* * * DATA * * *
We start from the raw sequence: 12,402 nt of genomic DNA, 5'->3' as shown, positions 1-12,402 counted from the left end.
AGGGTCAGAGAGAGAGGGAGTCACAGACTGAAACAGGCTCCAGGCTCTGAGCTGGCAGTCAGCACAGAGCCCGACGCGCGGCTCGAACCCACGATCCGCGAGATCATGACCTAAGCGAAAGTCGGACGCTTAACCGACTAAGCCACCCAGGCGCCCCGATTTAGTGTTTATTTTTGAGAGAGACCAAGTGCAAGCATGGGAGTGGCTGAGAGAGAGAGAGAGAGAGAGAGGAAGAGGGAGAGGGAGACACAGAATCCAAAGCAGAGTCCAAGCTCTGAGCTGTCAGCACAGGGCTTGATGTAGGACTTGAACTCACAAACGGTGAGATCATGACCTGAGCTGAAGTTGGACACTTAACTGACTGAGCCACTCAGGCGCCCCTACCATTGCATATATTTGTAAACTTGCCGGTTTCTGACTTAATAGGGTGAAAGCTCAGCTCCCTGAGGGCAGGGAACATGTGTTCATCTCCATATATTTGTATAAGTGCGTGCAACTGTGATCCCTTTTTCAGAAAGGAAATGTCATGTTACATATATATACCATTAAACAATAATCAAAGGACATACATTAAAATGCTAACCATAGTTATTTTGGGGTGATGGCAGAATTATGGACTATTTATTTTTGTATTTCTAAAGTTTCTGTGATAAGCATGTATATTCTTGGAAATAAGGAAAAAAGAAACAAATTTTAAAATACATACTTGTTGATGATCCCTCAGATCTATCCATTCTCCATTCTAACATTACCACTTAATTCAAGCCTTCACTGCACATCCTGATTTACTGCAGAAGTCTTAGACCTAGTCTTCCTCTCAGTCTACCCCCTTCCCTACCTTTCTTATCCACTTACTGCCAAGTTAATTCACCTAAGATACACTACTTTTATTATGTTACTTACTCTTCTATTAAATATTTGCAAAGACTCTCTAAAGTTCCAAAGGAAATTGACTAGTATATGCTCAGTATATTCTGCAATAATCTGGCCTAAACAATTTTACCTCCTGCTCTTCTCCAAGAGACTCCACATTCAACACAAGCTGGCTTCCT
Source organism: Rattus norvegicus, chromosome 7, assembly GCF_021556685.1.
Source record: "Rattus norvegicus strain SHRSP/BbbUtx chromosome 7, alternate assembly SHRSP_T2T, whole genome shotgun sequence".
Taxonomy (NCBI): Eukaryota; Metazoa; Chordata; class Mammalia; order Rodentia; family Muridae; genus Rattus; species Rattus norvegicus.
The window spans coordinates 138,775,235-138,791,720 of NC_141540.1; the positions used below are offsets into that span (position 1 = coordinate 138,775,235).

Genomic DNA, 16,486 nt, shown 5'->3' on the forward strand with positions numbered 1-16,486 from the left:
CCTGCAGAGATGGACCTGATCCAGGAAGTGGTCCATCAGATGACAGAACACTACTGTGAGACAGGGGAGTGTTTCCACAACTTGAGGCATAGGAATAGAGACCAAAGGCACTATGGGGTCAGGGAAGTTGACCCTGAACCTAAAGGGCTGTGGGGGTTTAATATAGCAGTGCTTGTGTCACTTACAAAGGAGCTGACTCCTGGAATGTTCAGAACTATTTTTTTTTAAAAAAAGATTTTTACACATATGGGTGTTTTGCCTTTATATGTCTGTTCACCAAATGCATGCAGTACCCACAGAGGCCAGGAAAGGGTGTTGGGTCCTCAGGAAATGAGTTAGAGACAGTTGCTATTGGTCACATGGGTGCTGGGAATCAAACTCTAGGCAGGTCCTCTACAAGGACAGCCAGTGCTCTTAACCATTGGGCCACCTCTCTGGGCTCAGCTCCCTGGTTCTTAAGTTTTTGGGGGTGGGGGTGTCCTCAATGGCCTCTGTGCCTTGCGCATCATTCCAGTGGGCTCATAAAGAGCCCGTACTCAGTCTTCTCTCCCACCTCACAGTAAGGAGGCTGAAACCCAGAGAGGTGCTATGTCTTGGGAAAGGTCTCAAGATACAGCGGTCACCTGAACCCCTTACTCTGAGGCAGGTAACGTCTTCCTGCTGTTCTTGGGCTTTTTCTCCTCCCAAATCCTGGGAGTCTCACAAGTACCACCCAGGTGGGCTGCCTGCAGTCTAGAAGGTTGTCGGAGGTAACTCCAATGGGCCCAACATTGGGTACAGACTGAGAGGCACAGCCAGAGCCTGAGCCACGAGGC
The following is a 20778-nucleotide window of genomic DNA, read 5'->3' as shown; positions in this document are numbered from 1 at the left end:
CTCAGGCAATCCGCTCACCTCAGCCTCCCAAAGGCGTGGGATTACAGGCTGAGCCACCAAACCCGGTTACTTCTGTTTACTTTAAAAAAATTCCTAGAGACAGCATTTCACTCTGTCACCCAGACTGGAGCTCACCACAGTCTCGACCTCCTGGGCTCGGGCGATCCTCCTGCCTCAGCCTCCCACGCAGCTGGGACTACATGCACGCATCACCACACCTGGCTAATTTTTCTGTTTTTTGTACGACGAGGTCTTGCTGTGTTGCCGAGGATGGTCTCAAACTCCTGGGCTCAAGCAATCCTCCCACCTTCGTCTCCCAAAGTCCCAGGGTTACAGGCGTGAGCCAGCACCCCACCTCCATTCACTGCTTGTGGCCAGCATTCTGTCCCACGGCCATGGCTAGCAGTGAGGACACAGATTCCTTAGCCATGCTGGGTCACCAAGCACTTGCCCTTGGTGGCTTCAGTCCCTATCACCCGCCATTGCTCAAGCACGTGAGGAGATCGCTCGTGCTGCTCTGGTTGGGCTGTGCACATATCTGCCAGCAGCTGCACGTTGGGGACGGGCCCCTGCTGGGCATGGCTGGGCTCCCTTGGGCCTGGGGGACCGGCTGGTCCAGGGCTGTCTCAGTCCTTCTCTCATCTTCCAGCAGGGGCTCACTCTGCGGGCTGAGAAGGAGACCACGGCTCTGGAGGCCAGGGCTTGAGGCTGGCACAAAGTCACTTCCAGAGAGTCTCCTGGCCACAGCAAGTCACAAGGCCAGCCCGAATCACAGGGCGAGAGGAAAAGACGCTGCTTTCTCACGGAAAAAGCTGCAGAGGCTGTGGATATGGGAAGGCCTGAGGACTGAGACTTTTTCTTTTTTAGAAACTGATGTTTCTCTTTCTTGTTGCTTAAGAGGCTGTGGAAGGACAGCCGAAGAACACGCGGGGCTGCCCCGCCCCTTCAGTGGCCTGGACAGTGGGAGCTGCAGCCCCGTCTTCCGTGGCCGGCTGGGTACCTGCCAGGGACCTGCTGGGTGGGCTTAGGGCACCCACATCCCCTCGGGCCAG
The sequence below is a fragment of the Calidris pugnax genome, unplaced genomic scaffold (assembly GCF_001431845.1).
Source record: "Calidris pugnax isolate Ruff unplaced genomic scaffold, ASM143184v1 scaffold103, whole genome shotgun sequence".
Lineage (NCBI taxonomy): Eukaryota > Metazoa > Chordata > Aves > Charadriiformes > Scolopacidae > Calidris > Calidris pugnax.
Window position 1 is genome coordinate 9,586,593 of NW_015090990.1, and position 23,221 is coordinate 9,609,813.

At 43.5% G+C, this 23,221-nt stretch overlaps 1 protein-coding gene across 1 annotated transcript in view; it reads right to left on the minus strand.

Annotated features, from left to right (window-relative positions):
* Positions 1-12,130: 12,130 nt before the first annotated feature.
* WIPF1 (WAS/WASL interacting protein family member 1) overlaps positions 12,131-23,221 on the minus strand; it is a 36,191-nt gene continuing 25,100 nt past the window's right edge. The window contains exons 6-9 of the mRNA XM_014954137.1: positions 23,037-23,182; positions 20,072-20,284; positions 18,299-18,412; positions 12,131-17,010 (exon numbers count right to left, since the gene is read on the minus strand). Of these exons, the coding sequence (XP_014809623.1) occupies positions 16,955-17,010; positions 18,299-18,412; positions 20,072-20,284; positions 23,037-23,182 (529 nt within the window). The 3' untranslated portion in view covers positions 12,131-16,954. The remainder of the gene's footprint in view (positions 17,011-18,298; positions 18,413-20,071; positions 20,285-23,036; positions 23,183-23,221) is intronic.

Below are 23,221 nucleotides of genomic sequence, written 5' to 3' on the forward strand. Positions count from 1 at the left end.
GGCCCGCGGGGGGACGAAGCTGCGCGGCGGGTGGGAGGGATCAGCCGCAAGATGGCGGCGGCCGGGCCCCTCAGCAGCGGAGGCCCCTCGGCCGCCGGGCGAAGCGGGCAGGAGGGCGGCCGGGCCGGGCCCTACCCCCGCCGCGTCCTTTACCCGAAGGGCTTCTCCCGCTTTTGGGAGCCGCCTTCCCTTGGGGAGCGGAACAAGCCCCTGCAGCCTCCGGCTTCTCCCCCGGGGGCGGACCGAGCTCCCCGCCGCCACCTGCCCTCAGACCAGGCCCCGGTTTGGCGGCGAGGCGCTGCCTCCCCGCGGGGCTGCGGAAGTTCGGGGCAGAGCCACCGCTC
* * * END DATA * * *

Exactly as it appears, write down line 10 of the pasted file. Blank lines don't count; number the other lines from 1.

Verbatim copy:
CTCAGGCAATCCGCTCACCTCAGCCTCCCAAAGGCGTGGGATTACAGGCTGAGCCACCAAACCCGGTTACTTCTGTTTACTTTAAAAAAATTCCTAGAGACAGCATTTCACTCTGTCACCCAGACTGGAGCTCACCACAGTCTCGACCTCCTGGGCTCGGGCGATCCTCCTGCCTCAGCCTCCCACGCAGCTGGGACTACATGCACGCATCACCACACCTGGCTAATTTTTCTGTTTTTTGTACGACGAGGTCTTGCTGTGTTGCCGAGGATGGTCTCAAACTCCTGGGCTCAAGCAATCCTCCCACCTTCGTCTCCCAAAGTCCCAGGGTTACAGGCGTGAGCCAGCACCCCACCTCCATTCACTGCTTGTGGCCAGCATTCTGTCCCACGGCCATGGCTAGCAGTGAGGACACAGATTCCTTAGCCATGCTGGGTCACCAAGCACTTGCCCTTGGTGGCTTCAGTCCCTATCACCCGCCATTGCTCAAGCACGTGAGGAGATCGCTCGTGCTGCTCTGGTTGGGCTGTGCACATATCTGCCAGCAGCTGCACGTTGGGGACGGGCCCCTGCTGGGCATGGCTGGGCTCCCTTGGGCCTGGGGGACCGGCTGGTCCAGGGCTGTCTCAGTCCTTCTCTCATCTTCCAGCAGGGGCTCACTCTGCGGGCTGAGAAGGAGACCACGGCTCTGGAGGCCAGGGCTTGAGGCTGGCACAAAGTCACTTCCAGAGAGTCTCCTGGCCACAGCAAGTCACAAGGCCAGCCCGAATCACAGGGCGAGAGGAAAAGACGCTGCTTTCTCACGGAAAAAGCTGCAGAGGCTGTGGATATGGGAAGGCCTGAGGACTGAGACTTTTTCTTTTTTAGAAACTGATGTTTCTCTTTCTTGTTGCTTAAGAGGCTGTGGAAGGACAGCCGAAGAACACGCGGGGCTGCCCCGCCCCTTCAGTGGCCTGGACAGTGGGAGCTGCAGCCCCGTCTTCCGTGGCCGGCTGGGTACCTGCCAGGGACCTGCTGGGTGGGCTTAGGGCACCCACATCCCCTCGGGCCAG